Copyright law, as defined in Title 17 of the United States Code, protects "original works of authorship fixed in a tangible medium of expression" for a limited period. Copyright protection includes, for instance, the legal right to publish and sell literary, artistic, or musical work, and copyright protects authors, publishers and producers, and the public. Copyright applies both to traditional media (books, records, etc.) and to digital media (electronic journals, web sites, etc.). Copyright protects the following eight categories of works:
Ownership of a copyrighted work includes the right to control the use of that work. Use of such work by others during the term of the copyright requires either permission from the author or reliance on the doctrine of Fair Use. Failure to do one or the other will expose the user to a claim of copyright infringement for which the law provides remedies including payment of money damages to the copyright owner.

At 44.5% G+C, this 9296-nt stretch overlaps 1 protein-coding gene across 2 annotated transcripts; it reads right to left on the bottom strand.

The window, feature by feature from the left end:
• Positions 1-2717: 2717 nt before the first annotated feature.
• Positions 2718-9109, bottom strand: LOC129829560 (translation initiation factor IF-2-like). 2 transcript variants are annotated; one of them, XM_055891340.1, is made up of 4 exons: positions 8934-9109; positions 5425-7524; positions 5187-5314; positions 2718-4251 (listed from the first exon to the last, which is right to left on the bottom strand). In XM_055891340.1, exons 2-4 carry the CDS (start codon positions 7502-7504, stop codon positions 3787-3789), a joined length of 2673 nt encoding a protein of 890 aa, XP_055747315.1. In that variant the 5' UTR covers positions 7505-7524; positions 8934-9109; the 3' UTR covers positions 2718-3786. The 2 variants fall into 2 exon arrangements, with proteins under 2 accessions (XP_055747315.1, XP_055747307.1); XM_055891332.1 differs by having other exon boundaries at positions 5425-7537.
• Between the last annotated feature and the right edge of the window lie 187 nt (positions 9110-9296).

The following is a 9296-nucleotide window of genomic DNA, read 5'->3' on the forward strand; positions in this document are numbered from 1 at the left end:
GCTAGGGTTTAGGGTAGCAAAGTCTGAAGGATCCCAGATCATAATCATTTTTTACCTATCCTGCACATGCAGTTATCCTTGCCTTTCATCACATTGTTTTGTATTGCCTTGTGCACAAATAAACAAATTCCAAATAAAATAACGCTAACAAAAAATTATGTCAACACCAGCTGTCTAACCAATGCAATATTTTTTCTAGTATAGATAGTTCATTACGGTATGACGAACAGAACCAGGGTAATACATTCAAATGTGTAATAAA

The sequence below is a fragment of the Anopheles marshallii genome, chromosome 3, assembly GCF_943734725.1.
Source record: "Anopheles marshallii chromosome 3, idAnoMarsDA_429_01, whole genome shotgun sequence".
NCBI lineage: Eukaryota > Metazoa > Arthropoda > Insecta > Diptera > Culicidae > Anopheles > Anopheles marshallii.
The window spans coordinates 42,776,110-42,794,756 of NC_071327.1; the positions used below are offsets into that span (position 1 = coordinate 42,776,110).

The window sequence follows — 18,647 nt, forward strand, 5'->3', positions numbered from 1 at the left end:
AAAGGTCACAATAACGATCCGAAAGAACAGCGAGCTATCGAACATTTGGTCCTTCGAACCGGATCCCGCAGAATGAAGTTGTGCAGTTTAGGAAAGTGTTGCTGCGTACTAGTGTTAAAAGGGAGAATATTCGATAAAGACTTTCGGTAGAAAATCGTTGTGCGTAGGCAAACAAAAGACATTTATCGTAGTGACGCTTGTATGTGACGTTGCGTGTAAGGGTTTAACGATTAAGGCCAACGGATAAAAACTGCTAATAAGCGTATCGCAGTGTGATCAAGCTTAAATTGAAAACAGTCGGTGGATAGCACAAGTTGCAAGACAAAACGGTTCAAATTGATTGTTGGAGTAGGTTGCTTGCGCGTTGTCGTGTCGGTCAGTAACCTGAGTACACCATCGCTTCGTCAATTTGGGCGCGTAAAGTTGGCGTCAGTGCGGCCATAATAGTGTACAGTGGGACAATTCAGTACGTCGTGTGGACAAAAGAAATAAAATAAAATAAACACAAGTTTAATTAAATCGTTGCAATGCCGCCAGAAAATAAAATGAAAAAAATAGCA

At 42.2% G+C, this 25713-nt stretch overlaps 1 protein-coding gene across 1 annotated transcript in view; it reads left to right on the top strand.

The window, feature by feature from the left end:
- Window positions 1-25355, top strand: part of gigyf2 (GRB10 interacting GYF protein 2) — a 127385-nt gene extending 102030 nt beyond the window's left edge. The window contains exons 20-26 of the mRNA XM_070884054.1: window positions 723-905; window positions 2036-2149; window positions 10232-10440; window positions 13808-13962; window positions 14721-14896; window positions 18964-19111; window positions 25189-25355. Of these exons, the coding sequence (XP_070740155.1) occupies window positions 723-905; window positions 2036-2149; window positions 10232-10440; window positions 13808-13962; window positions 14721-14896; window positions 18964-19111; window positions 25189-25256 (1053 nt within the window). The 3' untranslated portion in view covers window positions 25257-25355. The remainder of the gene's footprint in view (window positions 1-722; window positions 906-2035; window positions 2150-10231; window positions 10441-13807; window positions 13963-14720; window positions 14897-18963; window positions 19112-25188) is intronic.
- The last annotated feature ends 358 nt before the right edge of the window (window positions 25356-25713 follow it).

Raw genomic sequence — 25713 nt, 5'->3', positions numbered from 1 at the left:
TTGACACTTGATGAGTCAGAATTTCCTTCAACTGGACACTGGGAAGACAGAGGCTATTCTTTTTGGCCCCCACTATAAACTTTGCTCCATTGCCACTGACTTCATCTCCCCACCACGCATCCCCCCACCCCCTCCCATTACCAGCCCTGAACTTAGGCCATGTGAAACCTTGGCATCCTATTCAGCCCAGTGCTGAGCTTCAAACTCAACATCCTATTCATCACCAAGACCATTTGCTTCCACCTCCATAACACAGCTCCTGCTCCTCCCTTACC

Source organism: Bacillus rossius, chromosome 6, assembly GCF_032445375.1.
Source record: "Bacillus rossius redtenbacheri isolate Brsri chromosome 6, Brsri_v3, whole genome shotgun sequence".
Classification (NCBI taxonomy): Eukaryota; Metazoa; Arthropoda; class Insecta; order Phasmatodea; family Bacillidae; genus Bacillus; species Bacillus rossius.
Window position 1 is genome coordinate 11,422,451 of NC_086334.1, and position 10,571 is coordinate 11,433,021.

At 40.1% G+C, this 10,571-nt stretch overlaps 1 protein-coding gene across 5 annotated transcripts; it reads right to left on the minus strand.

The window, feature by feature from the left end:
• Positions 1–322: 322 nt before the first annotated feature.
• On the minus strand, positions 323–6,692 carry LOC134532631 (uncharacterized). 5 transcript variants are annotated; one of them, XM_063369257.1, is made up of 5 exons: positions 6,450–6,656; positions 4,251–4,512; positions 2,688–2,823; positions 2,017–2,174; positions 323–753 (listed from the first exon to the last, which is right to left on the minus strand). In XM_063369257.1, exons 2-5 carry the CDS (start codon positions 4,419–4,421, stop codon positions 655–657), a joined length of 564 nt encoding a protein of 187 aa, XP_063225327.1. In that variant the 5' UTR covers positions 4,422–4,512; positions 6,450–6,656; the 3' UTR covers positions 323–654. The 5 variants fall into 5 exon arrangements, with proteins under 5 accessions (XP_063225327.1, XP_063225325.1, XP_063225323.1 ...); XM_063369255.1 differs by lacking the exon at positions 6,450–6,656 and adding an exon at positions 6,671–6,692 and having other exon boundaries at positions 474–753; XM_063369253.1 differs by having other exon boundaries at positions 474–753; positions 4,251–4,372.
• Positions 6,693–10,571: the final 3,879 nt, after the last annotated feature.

The Copyright Law contains some specific exceptions for the use of copyright-protected materials by academic institutions. These provisions include:
Section 107 on fair use, which applies to activities such as the use of excerpts for illustration or comment; the unexpected and spontaneous reproduction of classroom materials, and the creation of parodies.
Section 108 on reproduction by libraries and archives, which applies to activities such as archiving; replacing lost, damaged or obsolete copies; patron requests for entire works; and interlibrary loans.
Section 109 on first sale, which permits the resale or lending of copies of works, providing the basis for library lending and the sale of used books.
Section 110 on the use of materials in an educational setting, which permits certain types of content use in the classroom and in distance education.
The TEACH Act, amended sections 110(2) and 112(f) for distance learning.
For complete texts of laws, codes and cases regarding Copyright and Fair Use check out Stanford's Copyright and Fair Use Primary Materials page.